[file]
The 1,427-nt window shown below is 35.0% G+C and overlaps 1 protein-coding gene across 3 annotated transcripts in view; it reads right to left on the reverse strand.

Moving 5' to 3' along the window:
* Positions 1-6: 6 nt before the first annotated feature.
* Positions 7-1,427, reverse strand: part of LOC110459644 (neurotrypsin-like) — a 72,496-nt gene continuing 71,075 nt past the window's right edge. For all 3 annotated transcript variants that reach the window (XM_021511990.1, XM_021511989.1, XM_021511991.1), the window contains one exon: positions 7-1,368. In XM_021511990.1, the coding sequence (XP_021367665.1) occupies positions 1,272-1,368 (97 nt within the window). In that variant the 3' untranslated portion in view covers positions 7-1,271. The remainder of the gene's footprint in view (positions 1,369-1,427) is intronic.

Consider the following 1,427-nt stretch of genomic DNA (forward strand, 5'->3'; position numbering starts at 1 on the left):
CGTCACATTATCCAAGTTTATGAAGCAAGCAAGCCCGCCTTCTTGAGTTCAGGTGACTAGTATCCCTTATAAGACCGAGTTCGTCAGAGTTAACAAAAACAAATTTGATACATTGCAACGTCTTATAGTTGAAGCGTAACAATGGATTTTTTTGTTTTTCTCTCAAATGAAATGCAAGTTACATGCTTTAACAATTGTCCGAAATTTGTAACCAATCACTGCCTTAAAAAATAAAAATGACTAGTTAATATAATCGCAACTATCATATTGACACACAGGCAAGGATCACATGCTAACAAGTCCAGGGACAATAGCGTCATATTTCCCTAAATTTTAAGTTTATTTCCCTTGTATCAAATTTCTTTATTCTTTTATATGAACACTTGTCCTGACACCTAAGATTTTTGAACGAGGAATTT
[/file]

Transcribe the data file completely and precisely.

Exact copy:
The 1,427-nt window shown below is 35.0% G+C and overlaps 1 protein-coding gene across 3 annotated transcripts in view; it reads right to left on the reverse strand.

Moving 5' to 3' along the window:
* Positions 1-6: 6 nt before the first annotated feature.
* Positions 7-1,427, reverse strand: part of LOC110459644 (neurotrypsin-like) — a 72,496-nt gene continuing 71,075 nt past the window's right edge. For all 3 annotated transcript variants that reach the window (XM_021511990.1, XM_021511989.1, XM_021511991.1), the window contains one exon: positions 7-1,368. In XM_021511990.1, the coding sequence (XP_021367665.1) occupies positions 1,272-1,368 (97 nt within the window). In that variant the 3' untranslated portion in view covers positions 7-1,271. The remainder of the gene's footprint in view (positions 1,369-1,427) is intronic.

Consider the following 1,427-nt stretch of genomic DNA (forward strand, 5'->3'; position numbering starts at 1 on the left):
CGTCACATTATCCAAGTTTATGAAGCAAGCAAGCCCGCCTTCTTGAGTTCAGGTGACTAGTATCCCTTATAAGACCGAGTTCGTCAGAGTTAACAAAAACAAATTTGATACATTGCAACGTCTTATAGTTGAAGCGTAACAATGGATTTTTTTGTTTTTCTCTCAAATGAAATGCAAGTTACATGCTTTAACAATTGTCCGAAATTTGTAACCAATCACTGCCTTAAAAAATAAAAATGACTAGTTAATATAATCGCAACTATCATATTGACACACAGGCAAGGATCACATGCTAACAAGTCCAGGGACAATAGCGTCATATTTCCCTAAATTTTAAGTTTATTTCCCTTGTATCAAATTTCTTTATTCTTTTATATGAACACTTGTCCTGACACCTAAGATTTTTGAACGAGGAATTT